When word choice is critical, some choices are simple. As Charles Araujo pointed out early in the lockdown, social distancing is not an accurate term. You want people to be remain socially connected but be physically distant. I have noticed that people have become standoffish; they avert eyes and seem ready for a fight. I wonder if the constant media bombardment of the term social distancing hasn’t had a profound effect on how people behave – in the wrong direction. That’s a simple matter of getting the word choice right.
Another Covid19 example: consider the difference between these two signs outside retail outlets:
- Forced shutdown
- Temporarily closed
The phrase ‘customer centric’ has been used for decades but remains an ideal. In a digital age when organisations have better customer-connection tools than ever, the language remains stubbornly supplier-centric.
Here’s what I mean:
- Banks: “Lending” (customers borrow)
- Product supplier sales rep is an “Account manager” (As a customer, I don’t want to be thought of as an ‘account’ and don’t want to be ‘managed’.)
- A Government department email I saw was sent by someone with the title “Customer segment lead” (what?!)
- “We apologise for the inconvenience………”
- “Do not hesitate to contact us………”
- “Please be advised that……….” (Who speaks like that?)
- “Email us: sales@……….” (I don’t want to be ‘sold’ to. Better would be “help@……”)
What would be similar in your organisation? What terminology alienates the people you actually want to attract? Where can your word choice become more customer-centric so that the people you want to attract and retain feel you are inside their heads – seeing the world from their perspective?
While you are disrupting your business to make it Covid19-resistant, why not use this opportunity to make your business more customer-attractive? This is a chance to hit the reset button while every aspect of the business is under scrutiny for safety. Safety is one thing but human connection is another. To survive during tough economic times, you may consider some simple choices to connect with customers on a human level, using words that make sense from their perspective.
1 “Beating the odds at the Digital Casino.” John Thorpe, February 14, 2020 https://www.institutefordigitaltransformation.org/beating-the-odds-at-the-digital-casino/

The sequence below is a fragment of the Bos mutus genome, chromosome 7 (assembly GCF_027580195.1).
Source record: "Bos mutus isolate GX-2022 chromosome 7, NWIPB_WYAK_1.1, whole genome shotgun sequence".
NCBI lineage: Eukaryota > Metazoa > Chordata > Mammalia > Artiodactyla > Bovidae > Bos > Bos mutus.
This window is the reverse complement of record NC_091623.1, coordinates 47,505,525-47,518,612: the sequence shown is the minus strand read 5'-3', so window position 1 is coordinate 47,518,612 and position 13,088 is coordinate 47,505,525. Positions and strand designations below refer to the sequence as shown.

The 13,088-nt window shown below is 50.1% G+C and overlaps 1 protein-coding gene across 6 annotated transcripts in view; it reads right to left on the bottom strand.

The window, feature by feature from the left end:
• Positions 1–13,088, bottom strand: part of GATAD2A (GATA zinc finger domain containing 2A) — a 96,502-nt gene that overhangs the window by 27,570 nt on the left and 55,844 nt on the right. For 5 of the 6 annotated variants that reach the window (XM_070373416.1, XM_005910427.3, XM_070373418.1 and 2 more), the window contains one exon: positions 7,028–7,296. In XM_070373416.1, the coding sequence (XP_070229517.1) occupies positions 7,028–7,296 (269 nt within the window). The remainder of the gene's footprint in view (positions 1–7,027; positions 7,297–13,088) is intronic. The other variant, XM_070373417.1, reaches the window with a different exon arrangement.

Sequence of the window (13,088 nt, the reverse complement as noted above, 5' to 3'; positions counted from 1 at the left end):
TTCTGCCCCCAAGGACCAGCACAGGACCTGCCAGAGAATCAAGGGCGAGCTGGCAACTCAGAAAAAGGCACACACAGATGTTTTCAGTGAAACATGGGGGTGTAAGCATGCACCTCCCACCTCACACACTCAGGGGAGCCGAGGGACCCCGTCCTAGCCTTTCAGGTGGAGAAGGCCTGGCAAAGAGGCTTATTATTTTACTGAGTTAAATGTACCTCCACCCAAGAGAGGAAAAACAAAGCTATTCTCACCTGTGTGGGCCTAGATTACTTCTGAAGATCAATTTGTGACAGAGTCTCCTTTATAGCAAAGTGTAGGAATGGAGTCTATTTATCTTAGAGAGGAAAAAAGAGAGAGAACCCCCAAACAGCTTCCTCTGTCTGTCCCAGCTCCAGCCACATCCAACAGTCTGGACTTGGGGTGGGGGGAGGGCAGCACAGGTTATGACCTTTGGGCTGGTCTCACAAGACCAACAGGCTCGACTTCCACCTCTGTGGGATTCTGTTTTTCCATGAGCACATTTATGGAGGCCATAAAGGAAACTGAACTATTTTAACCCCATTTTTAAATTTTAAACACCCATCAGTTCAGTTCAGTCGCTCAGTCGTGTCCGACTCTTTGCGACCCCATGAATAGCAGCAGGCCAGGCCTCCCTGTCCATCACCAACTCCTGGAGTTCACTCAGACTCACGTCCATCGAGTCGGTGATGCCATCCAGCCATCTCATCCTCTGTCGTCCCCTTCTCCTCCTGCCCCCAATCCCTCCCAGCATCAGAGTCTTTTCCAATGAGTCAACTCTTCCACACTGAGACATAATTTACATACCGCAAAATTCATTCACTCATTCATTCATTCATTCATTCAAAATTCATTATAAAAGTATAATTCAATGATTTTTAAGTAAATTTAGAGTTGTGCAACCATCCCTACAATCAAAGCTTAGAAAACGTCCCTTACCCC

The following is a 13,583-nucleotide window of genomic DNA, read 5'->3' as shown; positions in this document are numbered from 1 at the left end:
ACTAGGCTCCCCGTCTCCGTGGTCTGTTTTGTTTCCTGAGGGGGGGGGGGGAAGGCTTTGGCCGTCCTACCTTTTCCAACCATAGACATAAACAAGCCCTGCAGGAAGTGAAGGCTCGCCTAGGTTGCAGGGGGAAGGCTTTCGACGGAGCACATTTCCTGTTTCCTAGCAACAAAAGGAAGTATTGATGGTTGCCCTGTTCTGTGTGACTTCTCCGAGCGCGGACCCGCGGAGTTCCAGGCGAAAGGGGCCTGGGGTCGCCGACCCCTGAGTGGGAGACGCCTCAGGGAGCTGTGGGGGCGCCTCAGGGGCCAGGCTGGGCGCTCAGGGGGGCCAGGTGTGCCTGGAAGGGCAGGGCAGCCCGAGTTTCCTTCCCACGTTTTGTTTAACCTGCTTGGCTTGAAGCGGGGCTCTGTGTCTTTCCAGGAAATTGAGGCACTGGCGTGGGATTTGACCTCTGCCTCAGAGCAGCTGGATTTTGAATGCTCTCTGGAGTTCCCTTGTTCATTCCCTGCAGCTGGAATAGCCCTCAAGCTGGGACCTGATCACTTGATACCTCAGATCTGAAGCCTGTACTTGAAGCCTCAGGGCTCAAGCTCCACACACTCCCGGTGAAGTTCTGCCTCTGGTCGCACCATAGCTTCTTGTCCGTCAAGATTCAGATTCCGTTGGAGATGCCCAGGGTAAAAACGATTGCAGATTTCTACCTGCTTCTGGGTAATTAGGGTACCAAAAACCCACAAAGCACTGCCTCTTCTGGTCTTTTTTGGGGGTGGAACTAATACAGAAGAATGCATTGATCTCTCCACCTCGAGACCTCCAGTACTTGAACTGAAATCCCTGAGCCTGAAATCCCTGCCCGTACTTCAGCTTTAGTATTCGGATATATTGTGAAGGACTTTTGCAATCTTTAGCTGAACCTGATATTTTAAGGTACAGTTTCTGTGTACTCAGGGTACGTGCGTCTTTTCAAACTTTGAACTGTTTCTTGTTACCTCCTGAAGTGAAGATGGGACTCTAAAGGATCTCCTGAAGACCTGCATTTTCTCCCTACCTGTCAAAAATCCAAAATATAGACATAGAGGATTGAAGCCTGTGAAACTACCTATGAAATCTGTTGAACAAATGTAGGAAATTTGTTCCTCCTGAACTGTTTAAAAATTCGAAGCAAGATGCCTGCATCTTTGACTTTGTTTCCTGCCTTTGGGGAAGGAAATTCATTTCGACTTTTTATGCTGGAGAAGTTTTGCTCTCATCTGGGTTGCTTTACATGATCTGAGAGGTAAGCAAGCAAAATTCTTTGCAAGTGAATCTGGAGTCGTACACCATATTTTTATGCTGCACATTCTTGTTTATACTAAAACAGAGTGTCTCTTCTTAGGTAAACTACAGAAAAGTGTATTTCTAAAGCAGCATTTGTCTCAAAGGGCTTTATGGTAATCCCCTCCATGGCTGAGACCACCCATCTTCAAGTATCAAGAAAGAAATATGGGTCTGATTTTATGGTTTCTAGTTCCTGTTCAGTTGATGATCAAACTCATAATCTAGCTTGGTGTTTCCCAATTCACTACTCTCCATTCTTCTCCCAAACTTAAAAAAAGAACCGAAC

2“Nobel prize is awarded to Richard Thaler” by Binyamin Appelbaum Oct. 9, 2017
3 Thaler, Prof Richard H. and Cass R. Sunstein. (2008) Nudge: Improving decisions about health, wealth, and happiness. Yale University Press, New Haven, CT. https://www.amazon.com/Nudge-Improving-Decisions-Health-Happiness/dp/014311526X
4. Andrew Cuomo, Governor. “ Cuomo says not wearing masks is ‘disrespectful’” May 3, 2020. https://edition.cnn.com/world/live-news/coronavirus-pandemic-05-03-20-intl/h_19336493cba0d269ea6a5f23d877cdaa
5. Andrew Cuomo, Governor. Cuomo Gives Parenting Advice: ‘You Can Never Say You Don’t Like The Boyfriend’ NBC News. https://www.youtube.com/watch?v=xl_bBZaz1h8
Cherri Holland is a performance and change specialist who works with leaders transforming their organisations in response to market pressures, technology change or both. Long influenced by leaders running successful staff-driven businesses, she combines this partnership-approach to enterprise with the neuroscience of super-performance.
Having worked with clients at all levels across most sectors in nine countries, Cherri has validated these high-performance approaches in diverse cultures and types of enterprise.
Described as commercially-savvy, engaging and inspirational, her clients have consistently said their high expectations of change outcomes have been exceeded.
She uses organisation purpose as a vehicle for collaboration and human ingenuity to co-create programmes that outperform those traditionally imposed by ‘experts’.